How will consumer behaviour change your business after the coronavirus pandemic? These real-time insights provide some clues for small business owners.
As scores of small businesses face shifts in consumer behaviour due to COVID-19 (coronavirus) there’s never been a better – or more important – time to consider pivoting your model, offerings or services to suit the ever-changing world. While many aspects of our lives remain in flux during times of crisis, there are a few emerging trends expected to outlast the pandemic that could alter your company – for the better.
Here are six ways your business might change as a result of the COVID-19 impact.
1. A (bigger) push for online services
With national isolation measures leading to consumers spending more time at home, it’s unsurprising that e-commerce has experienced a significant bump. Recent data shows that sectors such as online retail, food home delivery and pet services have soared despite a general decline in discretionary spending1.
But this isn’t necessarily due to COVID-19, say experts; rather than being the direct result of reduced face-to-face dealings, it’s more indicative of a growing appetite for shopping online and an evolving trust that Australians are placing in online-focused businesses. Companies that are flexible in their future offerings, especially with the integration of online sales and services, are expected to fare far better post-coronavirus2.
2. More localised production
Pre-coronavirus, Australia had a strong import and export relationship with China; in 2018, for example, imports from China topped $21 billion3. Now that supply chains, manufacturing schedules and delivery times have been compromised by widespread shutdowns, local businesses can use the opportunity to explore production. More than 90% of Australians aged 14 and over said they were more likely to buy products made at home, according to Roy Morgan findings4 before the pandemic, and this trend has gained momentum with coronavirus.
3. A move to mapping the supply chain in detail
Local businesses in Australia are expected to lose 10% of revenue as a result of coronavirus-related supply chain delays5. Experts say that companies who employ supply chain mapping – a detailed knowledge of the supply chain at every tier – are emerging as the most successful in terms of weathering supply chain hiccups inflicted by coronavirus delays6.
Taking a closer look at your supply chain beyond the first tier might help prevent costly delays in the future and it could be an opportunity to make your offerings faster, more efficient and more accurate7.
4. A permanent switch in payment types
We were already on our way to becoming a cashless society. The pandemic and social distancing have led to an even more widespread adoption of cashless payments. So it makes sense for bricks-and-mortars to consider more seamless ways to integrate digital payments both in online and offline offerings of the business.
The goal is to minimise the obstacles your customers must overcome to reach the end point of sale. For example, small, portable card readers are now extremely popular and ideal if you’re in hospitality or frequently change premises, such as market stalls and pop-ups.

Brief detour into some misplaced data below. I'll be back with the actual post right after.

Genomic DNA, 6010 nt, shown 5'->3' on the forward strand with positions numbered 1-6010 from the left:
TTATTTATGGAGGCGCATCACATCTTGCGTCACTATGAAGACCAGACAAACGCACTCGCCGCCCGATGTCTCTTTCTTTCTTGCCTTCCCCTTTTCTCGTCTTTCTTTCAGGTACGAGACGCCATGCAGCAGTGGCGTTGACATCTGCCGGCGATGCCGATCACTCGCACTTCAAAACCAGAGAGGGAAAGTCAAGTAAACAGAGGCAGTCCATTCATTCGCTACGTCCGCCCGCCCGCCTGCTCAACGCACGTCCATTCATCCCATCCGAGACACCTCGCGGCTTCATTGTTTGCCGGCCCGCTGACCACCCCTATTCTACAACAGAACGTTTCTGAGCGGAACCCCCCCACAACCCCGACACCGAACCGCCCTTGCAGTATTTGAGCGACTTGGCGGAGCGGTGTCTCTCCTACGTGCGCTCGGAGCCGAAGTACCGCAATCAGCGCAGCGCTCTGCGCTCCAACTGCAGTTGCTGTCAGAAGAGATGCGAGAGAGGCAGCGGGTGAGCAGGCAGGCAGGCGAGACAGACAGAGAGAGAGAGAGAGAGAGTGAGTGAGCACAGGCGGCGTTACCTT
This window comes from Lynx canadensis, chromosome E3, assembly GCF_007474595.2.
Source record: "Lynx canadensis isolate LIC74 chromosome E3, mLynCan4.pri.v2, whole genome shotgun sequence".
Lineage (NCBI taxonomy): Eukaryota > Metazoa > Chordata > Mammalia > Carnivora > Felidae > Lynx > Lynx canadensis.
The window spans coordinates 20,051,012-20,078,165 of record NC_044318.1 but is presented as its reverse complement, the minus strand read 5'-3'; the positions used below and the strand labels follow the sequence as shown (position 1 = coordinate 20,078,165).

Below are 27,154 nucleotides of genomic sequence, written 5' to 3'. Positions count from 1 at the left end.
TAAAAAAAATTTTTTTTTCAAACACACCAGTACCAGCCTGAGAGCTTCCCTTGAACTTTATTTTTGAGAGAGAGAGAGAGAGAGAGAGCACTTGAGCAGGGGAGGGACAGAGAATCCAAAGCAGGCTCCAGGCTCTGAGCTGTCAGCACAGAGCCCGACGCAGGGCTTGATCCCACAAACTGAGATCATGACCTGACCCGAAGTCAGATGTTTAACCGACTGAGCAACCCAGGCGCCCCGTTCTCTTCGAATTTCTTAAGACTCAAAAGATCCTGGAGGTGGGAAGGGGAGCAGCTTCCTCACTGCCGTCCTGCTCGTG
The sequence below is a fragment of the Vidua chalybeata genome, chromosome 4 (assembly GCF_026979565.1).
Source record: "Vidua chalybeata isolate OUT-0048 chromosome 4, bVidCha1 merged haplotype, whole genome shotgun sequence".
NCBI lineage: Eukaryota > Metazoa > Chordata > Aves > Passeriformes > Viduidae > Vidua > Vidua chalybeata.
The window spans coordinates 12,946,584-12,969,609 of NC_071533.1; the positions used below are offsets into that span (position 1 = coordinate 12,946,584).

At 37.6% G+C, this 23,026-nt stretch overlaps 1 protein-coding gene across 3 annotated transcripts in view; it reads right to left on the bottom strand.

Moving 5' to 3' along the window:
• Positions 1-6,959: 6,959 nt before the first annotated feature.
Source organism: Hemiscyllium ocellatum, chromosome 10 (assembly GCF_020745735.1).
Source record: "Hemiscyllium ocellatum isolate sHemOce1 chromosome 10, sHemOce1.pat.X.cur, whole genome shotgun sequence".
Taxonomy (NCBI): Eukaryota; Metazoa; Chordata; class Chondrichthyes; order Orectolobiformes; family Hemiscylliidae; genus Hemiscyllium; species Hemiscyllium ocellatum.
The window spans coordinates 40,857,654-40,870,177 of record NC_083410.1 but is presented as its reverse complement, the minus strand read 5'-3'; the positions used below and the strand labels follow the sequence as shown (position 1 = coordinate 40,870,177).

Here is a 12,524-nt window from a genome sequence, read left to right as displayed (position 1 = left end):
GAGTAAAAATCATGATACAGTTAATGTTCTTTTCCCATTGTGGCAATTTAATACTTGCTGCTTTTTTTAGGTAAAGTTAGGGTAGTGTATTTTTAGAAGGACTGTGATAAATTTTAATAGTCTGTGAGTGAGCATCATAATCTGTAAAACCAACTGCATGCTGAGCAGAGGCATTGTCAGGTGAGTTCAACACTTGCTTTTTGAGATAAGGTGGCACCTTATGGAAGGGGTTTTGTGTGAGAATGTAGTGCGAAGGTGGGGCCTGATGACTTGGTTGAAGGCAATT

5. An increase in wellness in the workplace
The quick shift to entire companies working from home has led to a desire to address any possible adverse effects, including anxiety, disconnection and low employee morale8. As such, investing in workplace wellness will become even more important for businesses striving to increase employee retention and reduce absenteeism, which costs the Australian economy approximately $35 billion per year9. That’s a saving any business could benefit from.
6. A shift to a full-service model
While bricks-and-mortar stores aren’t expected to completely collapse, the survival of retail brands will depend on a cohesive physical and digital offering, say experts10. There’s still interest in spending – retail sales in Australia rose by 8.5% in the month of March alone11 – but shoppers may take time to feel comfortable in physical stores again. Add to that March figures for ecommerce sales showed a 5.6% rise on a month-on-month seasonally adjusted basis12 means retail businesses might want to look at expanding their e-commerce offerings in line with the increases in online shopping.
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1 AlphaBeta Australia: COVID-19 economic impact
2 KPMG: COVID-19: Retail’s survival and revival
3 Asialink Business: China’s Imports and Exports
4 Roy Morgan: Aussies give stamp of approval to Australian-made goods
5 PWC: The coronavirus disrupts supply chains, ratcheting up the pressure on global businesses as the US-China trade tension cools
6 Harvard Business Review: Coronavirus Is a Wake-Up Call for Supply Chain Management
7 McKinsey and Company: Supply Chain 4.0 – the next-generation digital supply chain
8 Forbes: 5 Predictions About How Coronavirus Will Change The Future Of Work
9 Direct Health Solutions: 2019 Absenteeism Survey Results
10 Fortune: The retailers that are smartest about shopping tech will finish on top after the coronavirus
11 Australian Bureau of Statistics: Retail trade, March 2020
12 Savings.com.au: Coronavirus drives record growth for retail sales in March